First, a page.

From the White Board to the Wet Lab
In order to determine the focus of iGEM 2015, we participated in a week long sandpit where we brainstormed ideas. By the end of the week, we were left with three prospective projects: sound-sensitive ‘dancing’ bacteria, wound detecting plasters, and a heroin purity biosensor. Put to a vote, the heroin biosensor pulled the majority; however, serious reservations remained widespread amongst the group.
While iGEM projects that attempt to "save the world" are met with little ethical opposition, it seemed that an iGEM team that tried to tackle a subject as taboo as drug use would meet resistance every step of the way. Nevertheless, we took the idea forward, perhaps driven by the mantra 'Edinburgh iGEM 2015: keeping drug addicts alive long enough to recover'. It was then time to get out into the real world to see whether this ideal could stand on its own.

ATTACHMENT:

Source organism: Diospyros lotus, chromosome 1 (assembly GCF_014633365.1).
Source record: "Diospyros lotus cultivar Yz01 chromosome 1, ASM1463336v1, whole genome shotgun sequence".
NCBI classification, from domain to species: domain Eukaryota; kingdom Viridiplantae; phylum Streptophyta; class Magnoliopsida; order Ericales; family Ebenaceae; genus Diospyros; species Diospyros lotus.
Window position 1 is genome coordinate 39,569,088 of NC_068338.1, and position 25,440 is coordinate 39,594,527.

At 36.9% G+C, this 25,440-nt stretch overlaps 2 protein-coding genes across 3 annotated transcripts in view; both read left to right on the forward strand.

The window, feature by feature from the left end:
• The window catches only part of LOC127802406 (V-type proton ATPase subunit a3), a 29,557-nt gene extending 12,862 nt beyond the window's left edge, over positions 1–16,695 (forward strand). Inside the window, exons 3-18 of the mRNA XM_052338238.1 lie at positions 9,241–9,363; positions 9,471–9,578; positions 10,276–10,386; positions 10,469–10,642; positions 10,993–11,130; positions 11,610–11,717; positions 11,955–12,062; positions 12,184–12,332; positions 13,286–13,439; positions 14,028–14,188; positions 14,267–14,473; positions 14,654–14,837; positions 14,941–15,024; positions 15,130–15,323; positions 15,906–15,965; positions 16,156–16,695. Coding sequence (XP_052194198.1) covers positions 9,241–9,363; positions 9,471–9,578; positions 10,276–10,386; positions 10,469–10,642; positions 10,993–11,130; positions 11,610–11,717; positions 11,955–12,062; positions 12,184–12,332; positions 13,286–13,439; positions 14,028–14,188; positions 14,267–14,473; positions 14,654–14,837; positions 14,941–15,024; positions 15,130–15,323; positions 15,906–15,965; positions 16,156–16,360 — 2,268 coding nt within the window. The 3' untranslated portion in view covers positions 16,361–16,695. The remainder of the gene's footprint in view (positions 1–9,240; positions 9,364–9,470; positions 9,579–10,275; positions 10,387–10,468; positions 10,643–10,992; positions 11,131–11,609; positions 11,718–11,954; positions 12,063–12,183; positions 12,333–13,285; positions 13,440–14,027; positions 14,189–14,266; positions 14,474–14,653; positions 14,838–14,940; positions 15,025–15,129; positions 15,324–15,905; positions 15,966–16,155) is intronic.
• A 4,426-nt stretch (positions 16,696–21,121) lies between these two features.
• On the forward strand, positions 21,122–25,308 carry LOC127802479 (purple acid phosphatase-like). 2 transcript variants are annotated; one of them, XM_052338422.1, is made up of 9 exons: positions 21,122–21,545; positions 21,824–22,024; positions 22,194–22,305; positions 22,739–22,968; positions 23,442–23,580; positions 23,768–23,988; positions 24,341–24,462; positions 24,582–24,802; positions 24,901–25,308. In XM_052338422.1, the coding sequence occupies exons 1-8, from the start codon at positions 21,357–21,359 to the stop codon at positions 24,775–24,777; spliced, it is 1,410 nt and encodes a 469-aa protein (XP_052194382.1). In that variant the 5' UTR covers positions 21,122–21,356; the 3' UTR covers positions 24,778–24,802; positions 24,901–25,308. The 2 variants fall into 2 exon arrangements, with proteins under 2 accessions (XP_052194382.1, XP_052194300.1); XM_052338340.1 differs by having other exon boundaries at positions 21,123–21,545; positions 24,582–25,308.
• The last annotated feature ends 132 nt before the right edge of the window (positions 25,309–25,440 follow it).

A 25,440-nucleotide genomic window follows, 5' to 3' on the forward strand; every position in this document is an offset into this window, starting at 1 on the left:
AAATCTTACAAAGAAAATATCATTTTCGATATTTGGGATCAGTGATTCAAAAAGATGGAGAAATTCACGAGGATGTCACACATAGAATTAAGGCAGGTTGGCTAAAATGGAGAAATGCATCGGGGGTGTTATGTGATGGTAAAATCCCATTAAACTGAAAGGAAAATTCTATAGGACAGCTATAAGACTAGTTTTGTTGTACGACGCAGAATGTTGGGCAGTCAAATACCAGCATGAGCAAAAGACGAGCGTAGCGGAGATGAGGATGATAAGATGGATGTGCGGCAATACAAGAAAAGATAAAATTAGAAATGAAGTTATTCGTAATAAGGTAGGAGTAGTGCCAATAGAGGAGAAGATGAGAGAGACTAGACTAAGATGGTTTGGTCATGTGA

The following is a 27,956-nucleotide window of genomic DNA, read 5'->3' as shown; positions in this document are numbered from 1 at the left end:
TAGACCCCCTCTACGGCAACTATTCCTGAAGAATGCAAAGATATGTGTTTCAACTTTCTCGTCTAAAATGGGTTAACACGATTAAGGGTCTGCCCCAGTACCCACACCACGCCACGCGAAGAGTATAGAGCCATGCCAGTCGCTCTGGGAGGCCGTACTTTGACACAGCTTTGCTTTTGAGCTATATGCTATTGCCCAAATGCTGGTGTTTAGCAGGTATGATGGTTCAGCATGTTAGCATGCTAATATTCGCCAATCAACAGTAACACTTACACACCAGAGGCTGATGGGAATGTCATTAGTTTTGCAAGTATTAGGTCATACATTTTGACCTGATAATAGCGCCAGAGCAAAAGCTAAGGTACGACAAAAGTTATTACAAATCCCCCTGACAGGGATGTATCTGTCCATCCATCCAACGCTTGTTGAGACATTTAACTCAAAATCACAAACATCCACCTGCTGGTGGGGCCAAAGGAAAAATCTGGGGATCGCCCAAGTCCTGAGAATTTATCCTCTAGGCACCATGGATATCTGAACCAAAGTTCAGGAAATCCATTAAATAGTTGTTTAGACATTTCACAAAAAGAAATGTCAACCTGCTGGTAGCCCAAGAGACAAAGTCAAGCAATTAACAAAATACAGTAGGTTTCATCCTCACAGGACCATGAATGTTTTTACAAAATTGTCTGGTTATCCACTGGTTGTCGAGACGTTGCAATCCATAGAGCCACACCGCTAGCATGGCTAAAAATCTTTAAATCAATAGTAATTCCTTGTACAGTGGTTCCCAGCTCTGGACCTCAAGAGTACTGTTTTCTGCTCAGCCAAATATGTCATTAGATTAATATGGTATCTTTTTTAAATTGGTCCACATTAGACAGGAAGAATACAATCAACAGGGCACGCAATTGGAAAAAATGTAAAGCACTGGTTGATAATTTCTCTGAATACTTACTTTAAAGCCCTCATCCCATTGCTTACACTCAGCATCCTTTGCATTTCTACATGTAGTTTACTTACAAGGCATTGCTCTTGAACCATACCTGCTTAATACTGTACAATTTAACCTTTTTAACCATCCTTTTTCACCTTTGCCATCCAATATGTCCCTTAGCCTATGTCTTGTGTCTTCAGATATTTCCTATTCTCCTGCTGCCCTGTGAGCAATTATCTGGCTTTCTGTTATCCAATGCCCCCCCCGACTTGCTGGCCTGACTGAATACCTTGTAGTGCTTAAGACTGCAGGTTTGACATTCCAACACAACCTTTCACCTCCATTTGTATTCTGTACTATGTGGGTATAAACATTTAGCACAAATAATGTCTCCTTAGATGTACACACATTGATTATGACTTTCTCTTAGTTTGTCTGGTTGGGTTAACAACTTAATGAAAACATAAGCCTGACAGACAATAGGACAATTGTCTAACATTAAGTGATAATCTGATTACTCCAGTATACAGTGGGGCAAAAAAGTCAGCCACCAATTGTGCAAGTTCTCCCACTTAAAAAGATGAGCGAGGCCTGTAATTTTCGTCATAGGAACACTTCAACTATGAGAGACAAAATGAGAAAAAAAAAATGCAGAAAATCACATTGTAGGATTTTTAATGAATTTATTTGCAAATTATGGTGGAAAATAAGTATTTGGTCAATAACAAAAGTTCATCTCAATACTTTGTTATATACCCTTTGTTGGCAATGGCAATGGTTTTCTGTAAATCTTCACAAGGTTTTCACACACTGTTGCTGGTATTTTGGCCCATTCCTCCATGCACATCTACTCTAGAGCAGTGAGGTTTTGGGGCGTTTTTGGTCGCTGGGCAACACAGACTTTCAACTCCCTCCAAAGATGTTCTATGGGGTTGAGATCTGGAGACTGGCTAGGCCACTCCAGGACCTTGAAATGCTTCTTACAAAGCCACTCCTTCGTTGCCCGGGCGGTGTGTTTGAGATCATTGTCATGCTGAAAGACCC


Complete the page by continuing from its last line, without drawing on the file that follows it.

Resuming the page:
We left the sandpit with interesting thoughts regarding the design of, and biology behind, our putative biosensor. In the case of design, we first imagined a device similar to that of a Gameboy with a biosensor as its processor: users would input a sample of their heroin and the device would output a simple text-based estimate of how much a user could inject without expecting to overdose.
As far as the biology, we knew we roughly had two options: we could construct either a cell-based or cell-free biosensor. Having an idea of the potential benefits and disadvantages of both, we set off on a mission to research the most viable option.